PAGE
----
If new funding isn’t secured, the Saskatoon SPCA says it will have to close its doors in roughly one year.
During budget deliberations on Monday, SPCA executive director Graham Dickson made a plea to council for $50,000 in a month while its current funding structure for pound services and animal protection services with the City of Saskatoon is re-evaluated and ultimately increased.
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The animal shelter said inflation and the COVID-19 pandemic have negatively affected it and financial forecasting indicates that without intervention, reserves will only last another calendar year.
From Jan. 1 to Oct. 31, 2021, total revenue for the SPCA was $1,613,725 and expenditures were $1,893,480 to result in being $279,755 in the red.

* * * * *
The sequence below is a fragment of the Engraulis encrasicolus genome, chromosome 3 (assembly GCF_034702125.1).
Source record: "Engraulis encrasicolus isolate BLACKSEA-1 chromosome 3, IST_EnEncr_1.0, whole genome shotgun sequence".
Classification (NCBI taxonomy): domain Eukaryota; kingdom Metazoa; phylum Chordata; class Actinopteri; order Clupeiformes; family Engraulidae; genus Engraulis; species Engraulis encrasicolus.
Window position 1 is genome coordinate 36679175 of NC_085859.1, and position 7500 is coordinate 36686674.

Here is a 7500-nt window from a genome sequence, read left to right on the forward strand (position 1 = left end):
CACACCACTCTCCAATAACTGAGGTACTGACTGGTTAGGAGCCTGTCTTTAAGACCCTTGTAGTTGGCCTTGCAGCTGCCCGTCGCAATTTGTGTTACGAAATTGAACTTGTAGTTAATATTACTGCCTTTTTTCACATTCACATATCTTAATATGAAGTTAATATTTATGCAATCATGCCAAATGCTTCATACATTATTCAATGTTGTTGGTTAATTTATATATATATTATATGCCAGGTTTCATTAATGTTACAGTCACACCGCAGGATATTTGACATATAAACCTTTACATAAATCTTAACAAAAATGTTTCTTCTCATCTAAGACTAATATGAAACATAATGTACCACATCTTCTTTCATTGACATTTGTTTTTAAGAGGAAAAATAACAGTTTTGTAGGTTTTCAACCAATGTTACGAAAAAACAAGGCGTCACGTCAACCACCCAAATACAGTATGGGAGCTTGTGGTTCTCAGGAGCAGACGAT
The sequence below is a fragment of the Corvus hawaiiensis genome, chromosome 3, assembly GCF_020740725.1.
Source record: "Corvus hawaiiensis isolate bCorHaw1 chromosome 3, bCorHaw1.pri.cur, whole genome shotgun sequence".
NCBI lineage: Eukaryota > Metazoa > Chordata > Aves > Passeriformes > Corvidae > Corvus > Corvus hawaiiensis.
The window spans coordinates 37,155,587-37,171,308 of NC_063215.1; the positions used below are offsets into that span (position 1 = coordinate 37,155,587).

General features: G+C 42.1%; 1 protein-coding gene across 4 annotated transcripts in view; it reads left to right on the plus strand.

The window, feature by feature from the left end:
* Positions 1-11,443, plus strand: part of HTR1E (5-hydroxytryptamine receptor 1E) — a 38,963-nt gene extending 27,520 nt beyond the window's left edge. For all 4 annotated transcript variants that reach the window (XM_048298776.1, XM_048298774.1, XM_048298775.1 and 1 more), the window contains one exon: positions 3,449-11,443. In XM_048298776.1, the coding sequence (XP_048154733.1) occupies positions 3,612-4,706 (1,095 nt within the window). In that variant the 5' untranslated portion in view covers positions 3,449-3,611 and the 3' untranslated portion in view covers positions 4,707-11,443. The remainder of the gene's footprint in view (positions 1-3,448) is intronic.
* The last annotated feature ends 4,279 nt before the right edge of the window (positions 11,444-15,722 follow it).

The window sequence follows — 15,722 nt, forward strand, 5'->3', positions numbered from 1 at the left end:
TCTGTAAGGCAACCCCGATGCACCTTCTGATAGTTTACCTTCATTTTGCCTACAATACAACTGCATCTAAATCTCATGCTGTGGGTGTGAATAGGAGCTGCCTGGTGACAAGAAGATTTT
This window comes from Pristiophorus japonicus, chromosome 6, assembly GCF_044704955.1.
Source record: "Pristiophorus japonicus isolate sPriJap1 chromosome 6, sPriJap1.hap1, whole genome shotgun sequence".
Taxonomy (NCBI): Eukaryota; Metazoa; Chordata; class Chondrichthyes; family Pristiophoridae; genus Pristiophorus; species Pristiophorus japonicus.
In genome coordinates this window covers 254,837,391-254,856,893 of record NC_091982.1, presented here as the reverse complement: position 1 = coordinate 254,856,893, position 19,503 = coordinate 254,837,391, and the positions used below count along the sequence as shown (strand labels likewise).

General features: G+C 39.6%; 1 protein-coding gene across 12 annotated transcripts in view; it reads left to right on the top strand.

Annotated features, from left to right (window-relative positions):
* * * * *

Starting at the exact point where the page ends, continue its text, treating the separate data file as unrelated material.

A city grant is provided so long as the SPCA continues to make efforts to seek alternate government funding for the provision to perform animal protection and cruelty investigations in Saskatoon. Currently, the grant covers around 50 per cent of the SPCA’s animal care and protection services program.
According to a document, the SPCA made a funding request to the Ministry of Agriculture in 2021 to fully fund the animal care and protection services. The funding request was denied.
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Dixon said work is being done to build a new spay/neuter clinic that will allow the SPCA to perform surgeries and medical events in-house, which will lead to cost savings for Saskatoon residents and better control the pet population.
Since 1968, the shelter has been finding homes for companion animals in Saskatoon. Statistics for pound services show an average intake of 4,172 animals annually.
Council is expected to debate the city’s 2022 and 2023 budgets on Tuesday and Wednesday as well.
— with files from Nathaniel Dove
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